The ECJ’s ruling followed the Advocate General in principal in relation to the concept of use, separating the issues of adoption of a name and subsequent trading, stating that the proprietor of a trade mark can only prevent its unauthorised use if it affects the essential function of the mark, to designate the origin of goods. The ECJ found that the purpose of a company, trade or shop name is not, of itself, to distinguish goods/services, but to designate a business which is being carried on.

The ECJ confirmed that it is only when the company, trade or shop name is used in relation to goods or services that this will amount to infringement, such as by affixing the company name to the goods which are marketed or using the company name in such a way as to suggest a link between the sign and the origin of the goods/services.

On that the facts, it was for the national court to determine whether the use made by Celine SARL of the mark was liable to affect the essential function of the mark.

The ECJ did not comment upon the more detailed guidance offered by the Advocate General in relation to honest practices, which would require a third party to consider potential conflicts with the name before incorporation. Instead, the court suggested the following factors should be taken into account in assessing whether the third party had acted fairly in relation to the legitimate interests of the proprietor:

  1. The extent to which the relevant public understood the use of the name as indicating a link between the owner of the mark and the third party’s goods;
  2. The extent to which the third party should have been aware of that fact; and
  3. Whether the mark had a reputation in the member state of registration, which the third party might profit from in marketing their goods.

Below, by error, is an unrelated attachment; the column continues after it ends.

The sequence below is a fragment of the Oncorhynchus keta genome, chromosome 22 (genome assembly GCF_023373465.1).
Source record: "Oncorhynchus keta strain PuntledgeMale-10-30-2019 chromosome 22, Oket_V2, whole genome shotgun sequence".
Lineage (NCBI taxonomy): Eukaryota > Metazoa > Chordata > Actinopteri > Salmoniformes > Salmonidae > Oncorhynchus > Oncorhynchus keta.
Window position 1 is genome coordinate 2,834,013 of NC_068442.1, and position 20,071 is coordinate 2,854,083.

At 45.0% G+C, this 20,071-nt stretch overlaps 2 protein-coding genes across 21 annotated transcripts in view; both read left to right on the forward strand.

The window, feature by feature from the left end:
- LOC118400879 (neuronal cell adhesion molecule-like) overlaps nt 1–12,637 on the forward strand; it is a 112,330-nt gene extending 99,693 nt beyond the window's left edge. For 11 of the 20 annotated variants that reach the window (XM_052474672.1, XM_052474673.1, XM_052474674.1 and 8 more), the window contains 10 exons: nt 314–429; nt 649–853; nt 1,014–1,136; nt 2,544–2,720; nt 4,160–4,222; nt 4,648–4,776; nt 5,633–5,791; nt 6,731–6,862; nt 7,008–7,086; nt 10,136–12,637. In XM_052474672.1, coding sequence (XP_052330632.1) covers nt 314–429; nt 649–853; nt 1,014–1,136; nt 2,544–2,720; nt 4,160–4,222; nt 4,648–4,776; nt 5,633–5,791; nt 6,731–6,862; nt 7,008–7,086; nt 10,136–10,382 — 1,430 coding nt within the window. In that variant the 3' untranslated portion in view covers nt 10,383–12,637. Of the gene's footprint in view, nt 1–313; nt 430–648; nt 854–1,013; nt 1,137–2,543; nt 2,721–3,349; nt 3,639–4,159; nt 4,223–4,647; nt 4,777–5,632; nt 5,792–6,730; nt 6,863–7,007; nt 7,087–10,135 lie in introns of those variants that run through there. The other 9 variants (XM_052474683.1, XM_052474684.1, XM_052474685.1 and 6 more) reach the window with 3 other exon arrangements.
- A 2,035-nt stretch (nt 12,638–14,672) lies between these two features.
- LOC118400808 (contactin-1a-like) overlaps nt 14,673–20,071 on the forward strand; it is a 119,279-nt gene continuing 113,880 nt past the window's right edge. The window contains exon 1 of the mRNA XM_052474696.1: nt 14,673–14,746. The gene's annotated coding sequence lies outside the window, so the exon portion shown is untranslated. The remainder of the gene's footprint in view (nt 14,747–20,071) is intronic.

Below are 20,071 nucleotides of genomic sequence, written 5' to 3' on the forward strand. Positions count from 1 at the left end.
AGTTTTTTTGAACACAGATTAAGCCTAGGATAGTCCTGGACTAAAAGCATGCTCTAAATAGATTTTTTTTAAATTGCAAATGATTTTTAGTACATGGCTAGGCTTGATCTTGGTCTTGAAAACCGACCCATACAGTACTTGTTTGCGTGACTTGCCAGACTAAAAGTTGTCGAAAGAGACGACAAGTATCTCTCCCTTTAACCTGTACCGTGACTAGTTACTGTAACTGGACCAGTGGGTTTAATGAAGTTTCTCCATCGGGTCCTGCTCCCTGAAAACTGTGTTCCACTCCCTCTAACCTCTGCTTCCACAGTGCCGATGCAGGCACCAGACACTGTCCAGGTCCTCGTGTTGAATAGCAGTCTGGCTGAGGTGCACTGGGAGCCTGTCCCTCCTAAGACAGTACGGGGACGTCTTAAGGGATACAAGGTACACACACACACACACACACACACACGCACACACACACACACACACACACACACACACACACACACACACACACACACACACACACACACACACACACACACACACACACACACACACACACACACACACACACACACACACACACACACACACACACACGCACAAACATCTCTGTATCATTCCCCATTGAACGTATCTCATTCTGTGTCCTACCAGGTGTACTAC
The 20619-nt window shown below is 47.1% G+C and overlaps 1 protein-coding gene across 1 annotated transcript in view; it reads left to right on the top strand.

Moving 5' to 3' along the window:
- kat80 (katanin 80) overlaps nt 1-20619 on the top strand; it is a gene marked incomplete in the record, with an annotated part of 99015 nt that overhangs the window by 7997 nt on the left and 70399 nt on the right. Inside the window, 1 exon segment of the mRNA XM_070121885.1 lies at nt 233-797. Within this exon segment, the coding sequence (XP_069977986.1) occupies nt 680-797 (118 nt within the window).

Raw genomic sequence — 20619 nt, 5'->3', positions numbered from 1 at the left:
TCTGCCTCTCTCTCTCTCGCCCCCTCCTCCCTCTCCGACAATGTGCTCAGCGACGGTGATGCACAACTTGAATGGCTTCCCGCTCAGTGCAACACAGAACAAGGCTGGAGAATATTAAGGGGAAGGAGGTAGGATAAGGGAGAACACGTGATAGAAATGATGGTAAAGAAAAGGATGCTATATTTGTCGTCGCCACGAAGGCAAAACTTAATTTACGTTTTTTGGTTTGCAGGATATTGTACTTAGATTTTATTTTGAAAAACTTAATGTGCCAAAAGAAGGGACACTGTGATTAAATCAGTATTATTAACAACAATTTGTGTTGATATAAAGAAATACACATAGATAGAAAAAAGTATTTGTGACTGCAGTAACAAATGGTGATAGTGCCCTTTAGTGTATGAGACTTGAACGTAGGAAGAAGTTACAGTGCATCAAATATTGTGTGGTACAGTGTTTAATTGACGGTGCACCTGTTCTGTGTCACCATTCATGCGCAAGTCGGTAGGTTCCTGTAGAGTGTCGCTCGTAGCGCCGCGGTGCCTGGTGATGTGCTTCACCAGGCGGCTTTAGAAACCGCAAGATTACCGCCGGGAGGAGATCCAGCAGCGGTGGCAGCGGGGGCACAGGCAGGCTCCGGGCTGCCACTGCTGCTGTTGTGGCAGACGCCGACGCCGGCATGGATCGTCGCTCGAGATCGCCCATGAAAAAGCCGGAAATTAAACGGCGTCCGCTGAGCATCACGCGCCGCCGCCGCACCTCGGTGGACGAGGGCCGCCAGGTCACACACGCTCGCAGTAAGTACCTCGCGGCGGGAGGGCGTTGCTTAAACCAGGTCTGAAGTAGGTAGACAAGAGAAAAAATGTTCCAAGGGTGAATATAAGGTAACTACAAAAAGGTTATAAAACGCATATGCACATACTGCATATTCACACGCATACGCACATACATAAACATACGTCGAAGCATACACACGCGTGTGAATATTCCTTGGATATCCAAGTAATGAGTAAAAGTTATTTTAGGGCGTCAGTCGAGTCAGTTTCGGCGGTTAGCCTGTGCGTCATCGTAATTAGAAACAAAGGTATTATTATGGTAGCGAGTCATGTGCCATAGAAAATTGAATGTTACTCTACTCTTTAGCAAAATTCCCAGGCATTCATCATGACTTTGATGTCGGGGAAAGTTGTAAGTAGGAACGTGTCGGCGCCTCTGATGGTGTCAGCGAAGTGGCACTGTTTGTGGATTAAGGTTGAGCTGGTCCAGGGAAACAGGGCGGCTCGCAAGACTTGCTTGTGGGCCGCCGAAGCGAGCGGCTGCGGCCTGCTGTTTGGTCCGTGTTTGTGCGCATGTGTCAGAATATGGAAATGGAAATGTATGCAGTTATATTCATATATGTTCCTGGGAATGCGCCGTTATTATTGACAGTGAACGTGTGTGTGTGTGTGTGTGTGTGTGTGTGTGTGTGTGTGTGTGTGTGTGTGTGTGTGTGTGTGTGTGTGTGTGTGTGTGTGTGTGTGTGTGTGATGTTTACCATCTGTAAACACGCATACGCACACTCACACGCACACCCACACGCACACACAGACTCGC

Again, it was for the national court to make an assessment as to whether the behaviour of Celine SARL could be regarded as competing unfairly with the proprietor of the mark.


The decision of the ECJ offers a relatively narrow interpretation of trade mark use by determining that the mere act of incorporation does not interfere with the essential function. The decision provides little guidance as to when subsequent use of the mark by that company would constitute an act of infringement, leaving such an assessment as a question of fact for the national court to decide.

This is unlikely to be welcomed by trade mark owners, who may consider that allowing such companies to remain on the register may encourage infringement by others, who may mistakenly believe that the presence of such companies suggests that the marks may not be enforced.

It is interesting to note that the ECJ did not endorse the suggestion by the Advocate General that a third party should be required to exercise reasonable diligence in considering potential conflicts with the name before incorporating the company. Instead, the court provided a list of factors to take into account in assessing the conduct of the third party in relation to the proprietor’s legitimate interests.

Presumably, however, the ECJ’s ruling means that the state of the register at, for example, Companies House, will no longer be relevant in determining whether the mark is unique to the proprietor, as the mere existence of companies on the register is now largely irrelevant to issues of trade mark use.

Brand owners may also look to other remedies in relation to the use of their marks in a company name, such as passing off in the UK, or unfair competition elsewhere in Europe. From 1 October 2008, brand owners will also be able to object to misleading company names under s.69 Part 5 of the Companies Act 2006. This additional remedy now seems all the more important in light of the ECJ’s judgment.